J.S. BACH: Partita No. 2 in C min. CHOPIN: Nocturnes: in C# min., Op. post; in C min., Op. 48 No. 1. Étude in C# min., Op. 25 No. 7. Ballade No. 4 in F min. JANÁČEK: Sonata “I.X. 1905, From the Street.” KAPUSTIN: Concert Étude in B-flat, Op. 40 No. 6, “Pastorale” / Yasmin Rowe, pn / Willowhayne WHR039
This is the debut CD of British pianist Yasmin Rowe, a real “live wire” if there ever was one. A pupil of Bernard Roberts and Murray McLachlan at the Chetham School of Music and of McLachlan and Stephen Savage at the Royal Northern School of Music, she made her BBC 3 radio debut in 2014 as the pianist in a performance of Vaughan Williams’ song cycle On Wenlock Edge. She has since appeared as soloist at Wigmore Hall and St. John’s, as well as playing Mozart’s Piano Concerto No. 9 with the Manchester Camerata.
As one can tell from the program, Rowe enjoys eclectic recitals contrasting different styles of music from different eras. The odd man out here would appear to be Chopin, “the poet of the piano,” whose music is generally played in a way that evokes limpid pools of water in the moonlight, whereas the music of Bach, Janáček and Kapustin evoke anything but. Rowe’s Bach playing is in the tradition of Glenn Gould, brisk and using no pedal effects to muddy the waters, with an eye to the music’s structure. This works splendidly in the second partita, which she makes her own via a slight feeling of syncopation which she introduces into each of its movements. I found this performance completely captivating; I could listen to Bach played like this all day. I especially loved the way she played the “Rondeau,” with a lilt and swagger I’ve never heard before.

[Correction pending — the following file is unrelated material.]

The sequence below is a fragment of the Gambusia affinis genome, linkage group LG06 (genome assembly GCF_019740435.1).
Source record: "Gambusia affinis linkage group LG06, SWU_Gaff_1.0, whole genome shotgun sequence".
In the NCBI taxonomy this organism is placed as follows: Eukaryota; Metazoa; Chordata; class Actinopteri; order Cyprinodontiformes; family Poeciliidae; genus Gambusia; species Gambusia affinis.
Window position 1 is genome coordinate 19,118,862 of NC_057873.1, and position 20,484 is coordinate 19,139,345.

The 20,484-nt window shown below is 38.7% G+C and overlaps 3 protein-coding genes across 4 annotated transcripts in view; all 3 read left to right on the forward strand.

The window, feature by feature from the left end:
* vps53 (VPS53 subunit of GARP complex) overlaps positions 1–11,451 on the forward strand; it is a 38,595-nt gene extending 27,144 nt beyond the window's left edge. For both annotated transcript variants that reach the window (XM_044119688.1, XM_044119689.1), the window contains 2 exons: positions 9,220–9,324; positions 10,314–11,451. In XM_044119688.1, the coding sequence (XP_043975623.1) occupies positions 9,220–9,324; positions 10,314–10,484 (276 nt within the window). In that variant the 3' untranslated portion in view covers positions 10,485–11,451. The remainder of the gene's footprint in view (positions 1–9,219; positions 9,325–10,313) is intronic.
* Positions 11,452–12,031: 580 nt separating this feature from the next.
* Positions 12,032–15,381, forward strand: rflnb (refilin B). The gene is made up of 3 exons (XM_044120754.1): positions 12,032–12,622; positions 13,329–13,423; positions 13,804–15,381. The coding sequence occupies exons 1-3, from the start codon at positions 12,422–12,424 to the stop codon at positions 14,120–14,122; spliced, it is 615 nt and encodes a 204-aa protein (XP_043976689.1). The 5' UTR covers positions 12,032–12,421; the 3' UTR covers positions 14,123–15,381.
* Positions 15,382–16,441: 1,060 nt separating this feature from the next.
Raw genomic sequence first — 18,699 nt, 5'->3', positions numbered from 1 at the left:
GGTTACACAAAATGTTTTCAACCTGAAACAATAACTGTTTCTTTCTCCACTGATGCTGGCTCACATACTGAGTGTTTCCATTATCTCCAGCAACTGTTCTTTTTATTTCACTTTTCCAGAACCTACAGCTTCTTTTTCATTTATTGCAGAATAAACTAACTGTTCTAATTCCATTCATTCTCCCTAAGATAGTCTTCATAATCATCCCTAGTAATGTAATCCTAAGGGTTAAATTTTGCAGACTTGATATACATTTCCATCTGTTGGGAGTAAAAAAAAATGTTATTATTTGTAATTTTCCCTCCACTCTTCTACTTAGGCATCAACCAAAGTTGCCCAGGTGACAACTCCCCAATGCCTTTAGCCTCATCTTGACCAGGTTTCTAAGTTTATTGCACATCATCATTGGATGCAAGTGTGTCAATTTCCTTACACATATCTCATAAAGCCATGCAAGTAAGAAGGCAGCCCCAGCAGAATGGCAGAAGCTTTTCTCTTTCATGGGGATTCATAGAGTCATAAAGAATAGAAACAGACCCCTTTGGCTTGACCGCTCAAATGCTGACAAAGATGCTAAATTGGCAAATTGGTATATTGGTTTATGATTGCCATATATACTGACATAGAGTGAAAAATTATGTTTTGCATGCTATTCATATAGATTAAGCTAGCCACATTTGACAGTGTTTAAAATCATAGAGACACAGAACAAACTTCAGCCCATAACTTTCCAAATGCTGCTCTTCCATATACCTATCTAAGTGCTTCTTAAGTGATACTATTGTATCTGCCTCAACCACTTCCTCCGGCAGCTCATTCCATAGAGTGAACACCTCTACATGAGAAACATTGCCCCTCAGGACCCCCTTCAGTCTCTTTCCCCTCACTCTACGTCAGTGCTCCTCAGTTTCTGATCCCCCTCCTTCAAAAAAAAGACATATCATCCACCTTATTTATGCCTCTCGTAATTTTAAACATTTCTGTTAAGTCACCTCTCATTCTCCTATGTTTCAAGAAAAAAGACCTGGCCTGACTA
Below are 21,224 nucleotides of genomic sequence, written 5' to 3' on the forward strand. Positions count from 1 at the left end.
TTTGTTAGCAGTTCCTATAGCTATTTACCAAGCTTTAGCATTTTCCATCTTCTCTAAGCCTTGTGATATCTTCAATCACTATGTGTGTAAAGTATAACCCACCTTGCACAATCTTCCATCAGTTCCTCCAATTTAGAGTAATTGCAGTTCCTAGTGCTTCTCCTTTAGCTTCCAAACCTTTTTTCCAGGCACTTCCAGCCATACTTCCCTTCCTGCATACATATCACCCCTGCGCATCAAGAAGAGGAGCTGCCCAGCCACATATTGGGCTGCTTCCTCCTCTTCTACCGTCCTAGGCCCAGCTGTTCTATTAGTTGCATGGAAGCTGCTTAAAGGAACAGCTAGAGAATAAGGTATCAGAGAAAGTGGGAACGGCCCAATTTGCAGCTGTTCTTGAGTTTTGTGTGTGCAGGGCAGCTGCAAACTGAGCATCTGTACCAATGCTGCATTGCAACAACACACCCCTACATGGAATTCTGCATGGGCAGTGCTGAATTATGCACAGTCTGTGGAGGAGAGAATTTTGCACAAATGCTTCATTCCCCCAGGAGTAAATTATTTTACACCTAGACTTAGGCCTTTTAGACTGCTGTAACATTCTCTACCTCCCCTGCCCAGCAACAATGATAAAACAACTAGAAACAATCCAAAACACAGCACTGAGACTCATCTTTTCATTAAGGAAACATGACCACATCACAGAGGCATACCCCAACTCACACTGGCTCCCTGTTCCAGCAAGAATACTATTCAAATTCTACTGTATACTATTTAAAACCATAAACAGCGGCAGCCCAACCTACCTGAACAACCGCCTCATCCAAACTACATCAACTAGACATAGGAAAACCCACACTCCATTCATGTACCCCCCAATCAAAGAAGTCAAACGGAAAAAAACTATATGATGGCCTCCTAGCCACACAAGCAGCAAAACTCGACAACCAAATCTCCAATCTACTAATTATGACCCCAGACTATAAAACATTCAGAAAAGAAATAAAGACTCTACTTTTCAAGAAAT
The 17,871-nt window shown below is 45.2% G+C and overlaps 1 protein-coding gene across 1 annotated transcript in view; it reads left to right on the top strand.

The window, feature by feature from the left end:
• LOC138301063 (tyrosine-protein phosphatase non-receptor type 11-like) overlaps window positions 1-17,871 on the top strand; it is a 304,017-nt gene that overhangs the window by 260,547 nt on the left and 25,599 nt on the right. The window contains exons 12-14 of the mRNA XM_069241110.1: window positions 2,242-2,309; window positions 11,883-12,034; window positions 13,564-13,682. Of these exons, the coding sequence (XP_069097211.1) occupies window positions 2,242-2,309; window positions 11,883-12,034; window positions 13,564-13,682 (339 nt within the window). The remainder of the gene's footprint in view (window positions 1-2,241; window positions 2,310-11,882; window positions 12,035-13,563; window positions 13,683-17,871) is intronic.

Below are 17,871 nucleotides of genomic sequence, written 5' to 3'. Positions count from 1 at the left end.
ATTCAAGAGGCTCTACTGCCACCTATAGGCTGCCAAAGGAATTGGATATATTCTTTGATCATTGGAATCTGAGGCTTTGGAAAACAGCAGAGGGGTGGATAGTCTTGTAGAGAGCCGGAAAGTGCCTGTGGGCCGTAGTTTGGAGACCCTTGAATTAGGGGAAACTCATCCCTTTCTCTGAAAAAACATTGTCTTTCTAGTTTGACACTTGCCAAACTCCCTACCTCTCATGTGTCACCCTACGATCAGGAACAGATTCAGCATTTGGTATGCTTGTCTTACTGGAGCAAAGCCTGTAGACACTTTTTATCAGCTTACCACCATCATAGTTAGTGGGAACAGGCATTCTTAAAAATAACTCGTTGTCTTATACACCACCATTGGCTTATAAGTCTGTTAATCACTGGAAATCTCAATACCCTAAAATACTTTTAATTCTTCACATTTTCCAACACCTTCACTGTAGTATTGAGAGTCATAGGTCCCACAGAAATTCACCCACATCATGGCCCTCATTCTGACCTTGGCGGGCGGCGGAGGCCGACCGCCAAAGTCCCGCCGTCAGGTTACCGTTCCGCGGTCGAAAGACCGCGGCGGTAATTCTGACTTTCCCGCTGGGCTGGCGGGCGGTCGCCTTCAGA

Now on to Chopin. My regular readers know I am generally averse to soft, goopy performances of his music, except for a little bit of “romance” in the nocturnes. Fortunately Rowe, like her countryman Ian Hobson, takes a much more wide-awake view of Chopin, meaning that the focus is on the music’s structure and forward momentum, using only light rubato touches as it goes along. This, for me, makes the music far more palatable, although I think her performance of the CT minor Nocturne could have used just a touch more softness (but certainly not much slower in tempo). The same aesthetic applies to her playing of the Étude in the same key as well as the C minor nocturne, but I was most interested to hear what she could do with the Ballade No. 4. My gold standard in this music is Alfred Cortot, who in my view had it all: a great touch, a warm sound, and structural integrity. Rowe matches his sense of structure, but her “cool” touch at the keyboard falls a bit short of Cortot’s.
After nearly a half-hour of Chopin, Janáček’s sonata comes in like a breath of fresh air, and Rowe is fully in command of her material. A bit more breadth in the phrasing would have been welcome, however. We end our listening with the sprightly, syncopated “concert étude” of Kapustin, a fun ending to an interesting musical journey.
—© 2017 Lynn René Bayley
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